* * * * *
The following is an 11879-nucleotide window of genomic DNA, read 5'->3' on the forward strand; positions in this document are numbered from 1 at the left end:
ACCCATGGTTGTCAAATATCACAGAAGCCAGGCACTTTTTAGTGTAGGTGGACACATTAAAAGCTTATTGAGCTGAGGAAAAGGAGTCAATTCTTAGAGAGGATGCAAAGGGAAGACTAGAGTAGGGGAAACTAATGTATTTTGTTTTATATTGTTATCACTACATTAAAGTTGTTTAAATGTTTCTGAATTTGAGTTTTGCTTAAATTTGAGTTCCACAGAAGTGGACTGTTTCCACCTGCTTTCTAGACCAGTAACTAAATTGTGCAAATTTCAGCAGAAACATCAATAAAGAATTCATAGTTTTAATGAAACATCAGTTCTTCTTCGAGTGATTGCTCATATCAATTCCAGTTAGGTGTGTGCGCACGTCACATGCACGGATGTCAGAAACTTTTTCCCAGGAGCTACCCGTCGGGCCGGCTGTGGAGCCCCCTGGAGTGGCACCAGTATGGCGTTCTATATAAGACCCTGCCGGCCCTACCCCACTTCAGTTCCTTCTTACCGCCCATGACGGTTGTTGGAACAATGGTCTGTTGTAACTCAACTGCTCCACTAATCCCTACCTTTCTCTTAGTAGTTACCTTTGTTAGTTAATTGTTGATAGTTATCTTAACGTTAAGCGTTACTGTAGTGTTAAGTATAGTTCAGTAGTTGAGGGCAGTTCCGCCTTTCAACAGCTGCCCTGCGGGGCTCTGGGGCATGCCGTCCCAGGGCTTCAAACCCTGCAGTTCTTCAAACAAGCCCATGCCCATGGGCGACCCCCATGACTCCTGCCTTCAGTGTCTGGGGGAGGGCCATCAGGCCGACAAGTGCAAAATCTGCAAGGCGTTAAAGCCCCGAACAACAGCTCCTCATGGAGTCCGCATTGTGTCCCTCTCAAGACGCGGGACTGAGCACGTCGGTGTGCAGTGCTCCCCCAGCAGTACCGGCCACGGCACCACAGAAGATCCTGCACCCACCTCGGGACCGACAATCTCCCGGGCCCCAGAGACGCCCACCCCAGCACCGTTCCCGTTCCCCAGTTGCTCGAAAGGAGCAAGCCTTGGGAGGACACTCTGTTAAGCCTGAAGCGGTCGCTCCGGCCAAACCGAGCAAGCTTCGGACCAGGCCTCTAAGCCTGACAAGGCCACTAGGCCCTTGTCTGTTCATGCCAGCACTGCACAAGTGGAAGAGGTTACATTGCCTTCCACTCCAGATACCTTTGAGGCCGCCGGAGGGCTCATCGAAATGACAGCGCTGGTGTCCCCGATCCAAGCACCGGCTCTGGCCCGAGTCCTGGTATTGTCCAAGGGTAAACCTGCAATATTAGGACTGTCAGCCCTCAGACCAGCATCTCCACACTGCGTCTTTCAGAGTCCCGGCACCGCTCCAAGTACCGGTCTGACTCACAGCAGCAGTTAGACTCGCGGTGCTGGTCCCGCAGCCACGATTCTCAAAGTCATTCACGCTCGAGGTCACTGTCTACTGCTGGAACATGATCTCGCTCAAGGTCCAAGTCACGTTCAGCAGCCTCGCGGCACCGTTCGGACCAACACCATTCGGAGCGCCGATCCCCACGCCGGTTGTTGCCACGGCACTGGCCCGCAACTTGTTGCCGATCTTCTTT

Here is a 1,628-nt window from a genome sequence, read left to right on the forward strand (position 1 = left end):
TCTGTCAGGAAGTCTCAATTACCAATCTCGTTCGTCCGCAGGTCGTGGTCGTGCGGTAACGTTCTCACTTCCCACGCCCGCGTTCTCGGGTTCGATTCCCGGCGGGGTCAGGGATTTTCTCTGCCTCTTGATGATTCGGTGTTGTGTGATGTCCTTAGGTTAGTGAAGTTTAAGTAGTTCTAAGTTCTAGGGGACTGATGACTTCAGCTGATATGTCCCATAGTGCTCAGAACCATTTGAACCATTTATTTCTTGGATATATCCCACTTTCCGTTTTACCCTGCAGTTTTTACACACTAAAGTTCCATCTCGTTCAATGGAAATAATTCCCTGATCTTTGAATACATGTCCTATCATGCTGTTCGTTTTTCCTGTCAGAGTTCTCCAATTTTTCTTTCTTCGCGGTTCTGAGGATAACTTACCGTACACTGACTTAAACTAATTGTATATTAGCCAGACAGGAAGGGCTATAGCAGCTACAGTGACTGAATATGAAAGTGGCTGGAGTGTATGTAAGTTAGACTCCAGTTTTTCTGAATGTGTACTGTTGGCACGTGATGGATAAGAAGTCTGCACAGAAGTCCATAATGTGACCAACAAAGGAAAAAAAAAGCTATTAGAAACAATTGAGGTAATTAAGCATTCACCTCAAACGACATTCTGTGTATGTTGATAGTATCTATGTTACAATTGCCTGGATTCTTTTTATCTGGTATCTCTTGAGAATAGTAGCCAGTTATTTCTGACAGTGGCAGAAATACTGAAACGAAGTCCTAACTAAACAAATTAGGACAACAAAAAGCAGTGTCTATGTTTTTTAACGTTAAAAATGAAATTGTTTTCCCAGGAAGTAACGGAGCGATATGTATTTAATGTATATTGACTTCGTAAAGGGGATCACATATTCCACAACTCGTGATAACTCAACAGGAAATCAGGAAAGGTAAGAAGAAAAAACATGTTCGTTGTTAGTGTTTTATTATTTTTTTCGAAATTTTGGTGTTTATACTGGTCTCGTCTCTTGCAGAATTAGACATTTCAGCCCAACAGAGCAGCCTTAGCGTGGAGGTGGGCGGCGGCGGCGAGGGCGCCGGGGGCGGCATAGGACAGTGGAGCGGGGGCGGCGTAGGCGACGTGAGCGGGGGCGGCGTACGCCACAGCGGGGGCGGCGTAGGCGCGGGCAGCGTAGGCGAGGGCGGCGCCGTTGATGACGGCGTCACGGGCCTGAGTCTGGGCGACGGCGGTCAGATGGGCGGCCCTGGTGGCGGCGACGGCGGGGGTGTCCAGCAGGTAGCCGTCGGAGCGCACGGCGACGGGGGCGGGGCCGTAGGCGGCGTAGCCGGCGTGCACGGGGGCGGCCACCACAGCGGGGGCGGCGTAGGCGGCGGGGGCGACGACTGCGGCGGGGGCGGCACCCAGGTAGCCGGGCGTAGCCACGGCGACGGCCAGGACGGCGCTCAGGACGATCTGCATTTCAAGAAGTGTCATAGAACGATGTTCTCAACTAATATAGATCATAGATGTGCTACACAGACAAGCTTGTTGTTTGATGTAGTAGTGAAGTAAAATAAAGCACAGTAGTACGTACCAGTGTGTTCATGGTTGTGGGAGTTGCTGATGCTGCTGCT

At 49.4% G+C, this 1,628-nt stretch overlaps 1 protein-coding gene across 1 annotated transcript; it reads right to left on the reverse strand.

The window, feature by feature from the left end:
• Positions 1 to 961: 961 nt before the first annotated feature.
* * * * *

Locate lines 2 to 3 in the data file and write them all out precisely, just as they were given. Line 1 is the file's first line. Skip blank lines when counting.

ACCCATGGTTGTCAAATATCACAGAAGCCAGGCACTTTTTAGTGTAGGTGGACACATTAAAAGCTTATTGAGCTGAGGAAAAGGAGTCAATTCTTAGAGAGGATGCAAAGGGAAGACTAGAGTAGGGGAAACTAATGTATTTTGTTTTATATTGTTATCACTACATTAAAGTTGTTTAAATGTTTCTGAATTTGAGTTTTGCTTAAATTTGAGTTCCACAGAAGTGGACTGTTTCCACCTGCTTTCTAGACCAGTAACTAAATTGTGCAAATTTCAGCAGAAACATCAATAAAGAATTCATAGTTTTAATGAAACATCAGTTCTTCTTCGAGTGATTGCTCATATCAATTCCAGTTAGGTGTGTGCGCACGTCACATGCACGGATGTCAGAAACTTTTTCCCAGGAGCTACCCGTCGGGCCGGCTGTGGAGCCCCCTGGAGTGGCACCAGTATGGCGTTCTATATAAGACCCTGCCGGCCCTACCCCACTTCAGTTCCTTCTTACCGCCCATGACGGTTGTTGGAACAATGGTCTGTTGTAACTCAACTGCTCCACTAATCCCTACCTTTCTCTTAGTAGTTACCTTTGTTAGTTAATTGTTGATAGTTATCTTAACGTTAAGCGTTACTGTAGTGTTAAGTATAGTTCAGTAGTTGAGGGCAGTTCCGCCTTTCAACAGCTGCCCTGCGGGGCTCTGGGGCATGCCGTCCCAGGGCTTCAAACCCTGCAGTTCTTCAAACAAGCCCATGCCCATGGGCGACCCCCATGACTCCTGCCTTCAGTGTCTGGGGGAGGGCCATCAGGCCGACAAGTGCAAAATCTGCAAGGCGTTAAAGCCCCGAACAACAGCTCCTCATGGAGTCCGCATTGTGTCCCTCTCAAGACGCGGGACTGAGCACGTCGGTGTGCAGTGCTCCCCCAGCAGTACCGGCCACGGCACCACAGAAGATCCTGCACCCACCTCGGGACCGACAATCTCCCGGGCCCCAGAGACGCCCACCCCAGCACCGTTCCCGTTCCCCAGTTGCTCGAAAGGAGCAAGCCTTGGGAGGACACTCTGTTAAGCCTGAAGCGGTCGCTCCGGCCAAACCGAGCAAGCTTCGGACCAGGCCTCTAAGCCTGACAAGGCCACTAGGCCCTTGTCTGTTCATGCCAGCACTGCACAAGTGGAAGAGGTTACATTGCCTTCCACTCCAGATACCTTTGAGGCCGCCGGAGGGCTCATCGAAATGACAGCGCTGGTGTCCCCGATCCAAGCACCGGCTCTGGCCCGAGTCCTGGTATTGTCCAAGGGTAAACCTGCAATATTAGGACTGTCAGCCCTCAGACCAGCATCTCCACACTGCGTCTTTCAGAGTCCCGGCACCGCTCCAAGTACCGGTCTGACTCACAGCAGCAGTTAGACTCGCGGTGCTGGTCCCGCAGCCACGATTCTCAAAGTCATTCACGCTCGAGGTCACTGTCTACTGCTGGAACATGATCTCGCTCAAGGTCCAAGTCACGTTCAGCAGCCTCGCGGCACCGTTCGGACCAACACCATTCGGAGCGCCGATCCCCACGCCGGTTGTTGCCACGGCACTGGCCCGCAACTTGTTGCCGATCTTCTTT

Here is a 1,628-nt window from a genome sequence, read left to right on the forward strand (position 1 = left end):